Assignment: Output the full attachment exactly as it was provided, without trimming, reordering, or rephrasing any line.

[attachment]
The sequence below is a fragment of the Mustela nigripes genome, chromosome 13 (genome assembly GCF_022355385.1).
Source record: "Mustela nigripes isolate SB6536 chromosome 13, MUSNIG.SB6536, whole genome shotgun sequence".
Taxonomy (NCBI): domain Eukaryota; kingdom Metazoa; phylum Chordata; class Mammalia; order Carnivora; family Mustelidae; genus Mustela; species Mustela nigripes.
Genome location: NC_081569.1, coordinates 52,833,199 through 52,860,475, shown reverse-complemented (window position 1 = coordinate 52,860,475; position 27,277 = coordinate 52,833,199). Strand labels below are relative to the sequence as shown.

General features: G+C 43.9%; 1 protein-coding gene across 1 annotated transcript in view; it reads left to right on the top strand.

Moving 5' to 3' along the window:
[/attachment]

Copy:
The sequence below is a fragment of the Mustela nigripes genome, chromosome 13 (genome assembly GCF_022355385.1).
Source record: "Mustela nigripes isolate SB6536 chromosome 13, MUSNIG.SB6536, whole genome shotgun sequence".
Taxonomy (NCBI): domain Eukaryota; kingdom Metazoa; phylum Chordata; class Mammalia; order Carnivora; family Mustelidae; genus Mustela; species Mustela nigripes.
Genome location: NC_081569.1, coordinates 52,833,199 through 52,860,475, shown reverse-complemented (window position 1 = coordinate 52,860,475; position 27,277 = coordinate 52,833,199). Strand labels below are relative to the sequence as shown.

General features: G+C 43.9%; 1 protein-coding gene across 1 annotated transcript in view; it reads left to right on the top strand.

Moving 5' to 3' along the window: